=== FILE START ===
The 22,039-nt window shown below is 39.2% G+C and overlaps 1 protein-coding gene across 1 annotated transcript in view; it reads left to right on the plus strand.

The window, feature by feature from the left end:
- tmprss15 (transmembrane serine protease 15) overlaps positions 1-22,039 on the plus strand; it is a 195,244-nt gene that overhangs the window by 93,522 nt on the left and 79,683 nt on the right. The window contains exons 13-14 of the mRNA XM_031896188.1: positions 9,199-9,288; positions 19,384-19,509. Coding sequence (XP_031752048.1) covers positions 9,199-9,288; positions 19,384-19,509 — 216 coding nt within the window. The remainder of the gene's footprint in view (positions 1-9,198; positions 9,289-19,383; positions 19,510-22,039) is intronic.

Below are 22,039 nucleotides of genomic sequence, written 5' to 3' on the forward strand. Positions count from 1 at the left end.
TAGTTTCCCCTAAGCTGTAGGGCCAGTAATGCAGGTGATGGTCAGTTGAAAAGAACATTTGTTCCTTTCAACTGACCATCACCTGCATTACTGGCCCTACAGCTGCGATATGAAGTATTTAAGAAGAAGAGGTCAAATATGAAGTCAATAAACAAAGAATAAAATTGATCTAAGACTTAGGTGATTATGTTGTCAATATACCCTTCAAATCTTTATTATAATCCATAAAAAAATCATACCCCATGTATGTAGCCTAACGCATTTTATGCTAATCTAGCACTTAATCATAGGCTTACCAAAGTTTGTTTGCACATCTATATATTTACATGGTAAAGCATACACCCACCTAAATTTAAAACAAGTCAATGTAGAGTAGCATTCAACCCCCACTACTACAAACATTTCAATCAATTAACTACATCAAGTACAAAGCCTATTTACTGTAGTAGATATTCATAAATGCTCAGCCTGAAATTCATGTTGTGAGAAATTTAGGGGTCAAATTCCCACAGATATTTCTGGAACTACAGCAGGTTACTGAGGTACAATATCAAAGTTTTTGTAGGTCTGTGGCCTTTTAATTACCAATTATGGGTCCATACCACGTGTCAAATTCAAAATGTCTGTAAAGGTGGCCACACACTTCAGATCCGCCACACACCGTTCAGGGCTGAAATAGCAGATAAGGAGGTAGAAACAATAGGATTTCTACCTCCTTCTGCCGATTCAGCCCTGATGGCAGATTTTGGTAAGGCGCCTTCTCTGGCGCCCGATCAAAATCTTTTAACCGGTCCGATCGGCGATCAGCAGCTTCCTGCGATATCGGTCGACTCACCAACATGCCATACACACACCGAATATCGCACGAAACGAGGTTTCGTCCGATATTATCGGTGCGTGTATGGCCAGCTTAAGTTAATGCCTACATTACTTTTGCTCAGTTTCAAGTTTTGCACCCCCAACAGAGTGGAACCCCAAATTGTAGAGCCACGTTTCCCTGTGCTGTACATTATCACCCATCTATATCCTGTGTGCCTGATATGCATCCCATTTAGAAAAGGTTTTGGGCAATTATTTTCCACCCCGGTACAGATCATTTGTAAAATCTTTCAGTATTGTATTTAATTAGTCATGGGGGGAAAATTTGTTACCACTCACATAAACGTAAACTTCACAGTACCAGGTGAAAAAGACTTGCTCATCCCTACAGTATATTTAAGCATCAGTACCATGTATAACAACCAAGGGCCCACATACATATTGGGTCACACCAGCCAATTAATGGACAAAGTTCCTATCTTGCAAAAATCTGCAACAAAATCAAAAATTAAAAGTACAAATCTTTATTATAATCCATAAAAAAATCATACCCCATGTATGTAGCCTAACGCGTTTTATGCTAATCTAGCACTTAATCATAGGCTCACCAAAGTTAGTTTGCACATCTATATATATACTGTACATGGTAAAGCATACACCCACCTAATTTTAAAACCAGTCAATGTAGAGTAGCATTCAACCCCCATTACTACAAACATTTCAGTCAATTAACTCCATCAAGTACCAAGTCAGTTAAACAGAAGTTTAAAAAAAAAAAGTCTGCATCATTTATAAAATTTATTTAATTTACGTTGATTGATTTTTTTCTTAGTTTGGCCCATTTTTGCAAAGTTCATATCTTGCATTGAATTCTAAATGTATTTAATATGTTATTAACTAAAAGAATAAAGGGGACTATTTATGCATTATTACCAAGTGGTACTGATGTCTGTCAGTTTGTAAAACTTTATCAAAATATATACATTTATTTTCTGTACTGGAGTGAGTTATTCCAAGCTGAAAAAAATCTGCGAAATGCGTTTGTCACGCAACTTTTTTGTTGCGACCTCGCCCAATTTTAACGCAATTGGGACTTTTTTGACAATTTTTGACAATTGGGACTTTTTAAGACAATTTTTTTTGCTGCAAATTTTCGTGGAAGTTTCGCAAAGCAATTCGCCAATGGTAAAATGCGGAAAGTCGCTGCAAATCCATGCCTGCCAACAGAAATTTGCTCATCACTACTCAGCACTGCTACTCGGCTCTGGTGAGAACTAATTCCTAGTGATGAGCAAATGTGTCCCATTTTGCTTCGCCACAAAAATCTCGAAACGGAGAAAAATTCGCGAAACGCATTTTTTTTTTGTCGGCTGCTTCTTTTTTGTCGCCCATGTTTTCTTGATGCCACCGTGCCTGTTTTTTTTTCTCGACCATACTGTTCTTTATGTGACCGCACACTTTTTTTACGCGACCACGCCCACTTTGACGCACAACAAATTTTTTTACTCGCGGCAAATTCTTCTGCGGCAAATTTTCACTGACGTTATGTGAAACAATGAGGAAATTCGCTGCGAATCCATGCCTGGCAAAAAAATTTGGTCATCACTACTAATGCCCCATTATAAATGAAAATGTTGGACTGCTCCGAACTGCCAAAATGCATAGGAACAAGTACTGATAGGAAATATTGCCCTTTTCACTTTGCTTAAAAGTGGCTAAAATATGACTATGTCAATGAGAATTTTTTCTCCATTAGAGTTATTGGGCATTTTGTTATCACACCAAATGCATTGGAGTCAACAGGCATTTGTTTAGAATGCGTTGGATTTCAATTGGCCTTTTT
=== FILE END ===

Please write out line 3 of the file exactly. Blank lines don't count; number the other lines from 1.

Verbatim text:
- tmprss15 (transmembrane serine protease 15) overlaps positions 1-22,039 on the plus strand; it is a 195,244-nt gene that overhangs the window by 93,522 nt on the left and 79,683 nt on the right. The window contains exons 13-14 of the mRNA XM_031896188.1: positions 9,199-9,288; positions 19,384-19,509. Coding sequence (XP_031752048.1) covers positions 9,199-9,288; positions 19,384-19,509 — 216 coding nt within the window. The remainder of the gene's footprint in view (positions 1-9,198; positions 9,289-19,383; positions 19,510-22,039) is intronic.